For Sale By:owner
Number of Cylinders: 6
Drive Type: none
Abita Springs, Louisiana, United States
I bought this car the way it sits to build as a drag car. I have two other cars I am working on and no time or money for this one. The car is rust free has full roll cage and rear section set up for a four link. It has the stock rear end in it to move it around. I do have the title for the car but the guy I got the car from never had it changed so it is still singed to him also they cut the vin number out when they cut the dash and floor out. That's why I'm selling it as a parts car only. I will send title with car so you may have it. I will not ship car if you want it shipped I will work with them to pick up car. I require $100.00 deposit and prefer cash on pick up. I do have for sale locally and reserve the right to end auction at anytime. Thanks for looking and if you have any questions feel free to soot me a email.
The whole "SUVs as dinosaurs" trope has become something of a threadbare cliché among auto writers, but that doesn't mean the wider world of consumers has caught on to the Jurassic nature of our line of thinking. That's what General Motors appears to be betting on, at least. Just check out Buick's first television spot for its 2013 Encore, the tiny crossover that is pushing the Tri-Shield into territories unknown while looking to outrun the brand's reputation as a refuge for elderly clientele.
Set to air this weekend on ESPN during the NCAA college basketball tournament, the ad plays up the Encore's maneuverability and surprising interior space by setting the baby Buick amongst a herd of lumbering CG dinosaurs created by Tippett Studio, the folks behind Hollywood blockbusters like Jurassic Park, Ted, and the Twilight series of films.
We can't help but snigger a little - while the Encore is indeed surprisingly roomy, nimble, and composed, our first drive found it to be glacially slow, too... not unlike a certain prehistoric race of animals. Check out the commercial below and judge for yourself.
Back in September, General Motors promised nine new or refreshed models for its Buick and GMC brands within 12 months, and while we've already seen what the updated 2014 GMC Sierra will look like, we're now getting our first look at what appears to be the facelifted 2014 Buick LaCrosse. Judging by a set of spy shots posted on Autohome showing a Chinese-market model, the updated sedan is getting a pretty big makeover, including a completely redesigned interior and a refreshed exterior.
From the outside, all of the usual midcycle updates have been made to the LaCrosse, including new lights and fascias. The new front end features a larger, reshaped seven-sided grille, LED-trimmed headlights and Buick's signature portholes are now mounted on the side edges of the hood to be more visible. The rear view has similarly small yet refined changes such as the new decklid with a chrome brow that stretches the full width of the car, to a more squared-off rear fascia with exhaust outlets pushed out to the corners. From the single shot we can see, the LaCrosse's new rump looks very similar to the Hyundai Equus.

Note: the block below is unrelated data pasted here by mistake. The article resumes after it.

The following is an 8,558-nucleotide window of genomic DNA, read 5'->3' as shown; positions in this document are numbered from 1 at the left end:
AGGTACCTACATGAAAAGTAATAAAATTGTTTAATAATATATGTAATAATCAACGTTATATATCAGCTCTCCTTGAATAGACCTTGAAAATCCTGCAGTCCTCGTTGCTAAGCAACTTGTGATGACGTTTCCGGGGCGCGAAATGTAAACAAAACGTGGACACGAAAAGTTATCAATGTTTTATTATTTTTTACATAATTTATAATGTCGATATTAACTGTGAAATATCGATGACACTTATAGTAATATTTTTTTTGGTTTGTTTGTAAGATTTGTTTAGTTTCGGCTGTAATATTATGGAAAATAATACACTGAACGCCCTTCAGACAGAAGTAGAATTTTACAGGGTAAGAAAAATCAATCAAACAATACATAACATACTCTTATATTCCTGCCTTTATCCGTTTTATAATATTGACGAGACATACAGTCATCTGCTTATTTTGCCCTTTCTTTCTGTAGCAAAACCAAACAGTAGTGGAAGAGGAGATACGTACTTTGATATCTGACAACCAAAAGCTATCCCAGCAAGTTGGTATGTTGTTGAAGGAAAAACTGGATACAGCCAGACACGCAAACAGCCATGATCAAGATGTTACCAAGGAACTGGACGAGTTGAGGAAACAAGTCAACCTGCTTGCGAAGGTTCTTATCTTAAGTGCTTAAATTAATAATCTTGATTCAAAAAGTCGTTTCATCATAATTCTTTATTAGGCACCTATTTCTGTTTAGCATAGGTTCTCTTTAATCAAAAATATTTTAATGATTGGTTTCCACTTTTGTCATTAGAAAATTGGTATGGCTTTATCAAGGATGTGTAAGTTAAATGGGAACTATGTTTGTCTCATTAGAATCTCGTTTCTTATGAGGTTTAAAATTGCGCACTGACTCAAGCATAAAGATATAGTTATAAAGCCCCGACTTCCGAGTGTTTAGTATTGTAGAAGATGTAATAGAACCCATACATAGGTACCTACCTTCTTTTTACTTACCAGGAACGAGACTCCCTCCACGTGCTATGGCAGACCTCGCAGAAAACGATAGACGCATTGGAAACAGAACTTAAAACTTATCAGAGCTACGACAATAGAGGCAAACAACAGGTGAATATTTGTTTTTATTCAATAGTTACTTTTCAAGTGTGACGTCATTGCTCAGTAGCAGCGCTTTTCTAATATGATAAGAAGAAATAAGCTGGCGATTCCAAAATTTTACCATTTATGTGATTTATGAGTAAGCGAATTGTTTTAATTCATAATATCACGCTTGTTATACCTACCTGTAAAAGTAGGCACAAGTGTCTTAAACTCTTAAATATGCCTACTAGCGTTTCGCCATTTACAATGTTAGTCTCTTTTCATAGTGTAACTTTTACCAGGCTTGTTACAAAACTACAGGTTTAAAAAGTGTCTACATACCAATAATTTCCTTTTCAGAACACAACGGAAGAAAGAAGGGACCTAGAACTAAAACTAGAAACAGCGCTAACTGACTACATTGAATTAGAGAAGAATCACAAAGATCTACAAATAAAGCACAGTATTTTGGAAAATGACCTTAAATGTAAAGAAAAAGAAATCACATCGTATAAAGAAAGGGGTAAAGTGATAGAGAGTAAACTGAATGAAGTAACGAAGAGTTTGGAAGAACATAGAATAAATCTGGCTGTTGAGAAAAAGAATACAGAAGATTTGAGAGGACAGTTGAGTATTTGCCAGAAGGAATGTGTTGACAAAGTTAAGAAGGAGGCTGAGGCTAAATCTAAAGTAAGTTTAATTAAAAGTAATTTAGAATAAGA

The second-generation LaCrosse helped reestablish Buick as a near-premium automaker with its interior quality, and the next model could very well up the stakes even more. The new cabin design ditches the wraparound wood trim on the instrument panel and door panels for a smoother, more contemporary look. While it's hard to make out all of the changes, we can instantly see that the center stack is now more upright with fewer buttons, but the biggest news might be the cabin technology the 2014 LaCrosse might offer. Checking out the shot of the center console, we see what looks to be a pad similar to the handwriting recognition technology used by Audi, which would make this a first for GM.
Not Luxury. Not Sport. Not Buick. Not Bad.
Those of you who still think of the Buick Verano as some sort of callously badge-engineered, gussied up version of the Chevrolet Cruze ("Why would anyone spend that much money on Buick's Cruze?" you may have been heard to mutter) have got the wrong idea. Entirely. Even in its most modest form, the Verano turns out to be a sedan that is feature-rich, insulated from wind and road noise in proper luxury car fashion, pretty good to drive and not bad to look at in the new school of high-nosed pedestrian-impact-regulated fashion. In a less modest form then, one that attaches the word "Turbo" to the moniker and plops a force-fed 2.0-liter four-cylinder under the hood, the Verano is downright interesting.
Of course, "interesting" is rarely a descriptor that fills one with lust - and so it goes with this example. There are two competing forces within this near-premium subcompact sedan, and the balance struck between them must resonate with any potential customer before the Verano Turbo can become a serious purchase consideration.